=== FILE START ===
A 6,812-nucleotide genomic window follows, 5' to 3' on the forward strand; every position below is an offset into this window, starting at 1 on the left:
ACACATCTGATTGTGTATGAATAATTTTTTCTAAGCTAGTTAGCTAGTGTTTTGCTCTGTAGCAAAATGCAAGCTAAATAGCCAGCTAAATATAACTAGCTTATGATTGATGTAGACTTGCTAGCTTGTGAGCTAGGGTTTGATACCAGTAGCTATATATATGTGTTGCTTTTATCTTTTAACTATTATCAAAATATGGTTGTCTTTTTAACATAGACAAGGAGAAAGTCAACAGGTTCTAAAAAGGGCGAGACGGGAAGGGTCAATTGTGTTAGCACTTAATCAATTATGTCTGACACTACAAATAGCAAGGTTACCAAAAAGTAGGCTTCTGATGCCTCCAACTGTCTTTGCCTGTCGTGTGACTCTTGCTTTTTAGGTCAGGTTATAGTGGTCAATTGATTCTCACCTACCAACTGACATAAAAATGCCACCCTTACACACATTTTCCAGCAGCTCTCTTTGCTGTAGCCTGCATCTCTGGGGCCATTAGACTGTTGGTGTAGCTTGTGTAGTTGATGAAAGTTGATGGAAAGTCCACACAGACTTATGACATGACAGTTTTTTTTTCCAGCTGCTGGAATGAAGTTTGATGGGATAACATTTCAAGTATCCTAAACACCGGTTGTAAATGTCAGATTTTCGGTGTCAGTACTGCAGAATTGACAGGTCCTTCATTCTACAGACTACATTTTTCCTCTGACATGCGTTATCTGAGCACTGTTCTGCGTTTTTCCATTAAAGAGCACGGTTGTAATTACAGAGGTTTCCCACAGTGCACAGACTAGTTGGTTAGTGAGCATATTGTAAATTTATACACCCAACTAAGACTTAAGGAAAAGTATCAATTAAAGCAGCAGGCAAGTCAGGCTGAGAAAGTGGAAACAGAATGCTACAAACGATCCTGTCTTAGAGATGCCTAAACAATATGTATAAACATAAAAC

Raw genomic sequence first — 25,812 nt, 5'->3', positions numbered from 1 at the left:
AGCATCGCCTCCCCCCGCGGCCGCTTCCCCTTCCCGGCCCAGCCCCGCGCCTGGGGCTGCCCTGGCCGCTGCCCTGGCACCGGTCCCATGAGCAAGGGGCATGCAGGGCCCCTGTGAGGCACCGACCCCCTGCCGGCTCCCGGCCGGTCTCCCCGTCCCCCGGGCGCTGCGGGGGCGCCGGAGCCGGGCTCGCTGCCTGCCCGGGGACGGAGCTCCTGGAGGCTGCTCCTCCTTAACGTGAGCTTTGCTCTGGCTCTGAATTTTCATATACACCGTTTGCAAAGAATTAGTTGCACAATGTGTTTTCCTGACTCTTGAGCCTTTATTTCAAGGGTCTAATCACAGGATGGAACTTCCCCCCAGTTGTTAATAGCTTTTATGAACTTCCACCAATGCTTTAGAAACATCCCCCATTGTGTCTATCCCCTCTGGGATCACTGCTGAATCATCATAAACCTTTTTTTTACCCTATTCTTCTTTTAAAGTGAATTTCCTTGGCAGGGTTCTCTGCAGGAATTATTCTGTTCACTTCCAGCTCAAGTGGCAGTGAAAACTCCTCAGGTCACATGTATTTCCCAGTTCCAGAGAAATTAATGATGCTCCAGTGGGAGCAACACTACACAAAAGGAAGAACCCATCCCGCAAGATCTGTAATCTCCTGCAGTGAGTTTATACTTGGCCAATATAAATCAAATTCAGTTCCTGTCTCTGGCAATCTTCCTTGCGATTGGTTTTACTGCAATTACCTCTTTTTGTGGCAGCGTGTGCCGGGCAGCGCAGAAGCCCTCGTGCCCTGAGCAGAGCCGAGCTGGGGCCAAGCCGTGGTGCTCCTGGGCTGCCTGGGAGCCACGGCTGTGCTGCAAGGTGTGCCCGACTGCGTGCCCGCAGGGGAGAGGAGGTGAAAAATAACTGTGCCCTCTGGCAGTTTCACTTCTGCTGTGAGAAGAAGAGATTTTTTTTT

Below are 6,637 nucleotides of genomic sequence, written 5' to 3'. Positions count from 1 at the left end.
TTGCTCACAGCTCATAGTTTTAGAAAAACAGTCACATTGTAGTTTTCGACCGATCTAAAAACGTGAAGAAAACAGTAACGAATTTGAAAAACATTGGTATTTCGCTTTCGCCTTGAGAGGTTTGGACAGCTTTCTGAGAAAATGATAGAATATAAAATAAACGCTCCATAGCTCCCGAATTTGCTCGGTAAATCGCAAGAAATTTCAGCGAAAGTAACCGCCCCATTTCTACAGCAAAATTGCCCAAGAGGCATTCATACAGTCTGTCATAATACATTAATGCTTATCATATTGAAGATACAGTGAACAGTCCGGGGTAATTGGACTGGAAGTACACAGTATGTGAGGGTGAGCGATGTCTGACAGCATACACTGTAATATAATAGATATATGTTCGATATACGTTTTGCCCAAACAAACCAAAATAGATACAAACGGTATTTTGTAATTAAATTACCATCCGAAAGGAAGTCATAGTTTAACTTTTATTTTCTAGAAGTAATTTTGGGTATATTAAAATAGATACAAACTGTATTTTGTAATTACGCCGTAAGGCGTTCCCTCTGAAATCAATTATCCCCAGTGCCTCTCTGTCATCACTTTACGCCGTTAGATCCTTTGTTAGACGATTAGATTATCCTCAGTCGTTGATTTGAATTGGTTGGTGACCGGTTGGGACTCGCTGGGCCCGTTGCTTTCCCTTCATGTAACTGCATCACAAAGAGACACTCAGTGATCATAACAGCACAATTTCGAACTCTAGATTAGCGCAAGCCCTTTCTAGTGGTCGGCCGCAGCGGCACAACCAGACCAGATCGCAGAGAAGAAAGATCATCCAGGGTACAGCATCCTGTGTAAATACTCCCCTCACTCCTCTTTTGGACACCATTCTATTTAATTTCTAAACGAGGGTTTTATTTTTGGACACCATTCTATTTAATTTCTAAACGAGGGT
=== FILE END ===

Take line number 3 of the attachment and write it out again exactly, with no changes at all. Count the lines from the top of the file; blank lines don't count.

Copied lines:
Raw genomic sequence first — 25,812 nt, 5'->3', positions numbered from 1 at the left: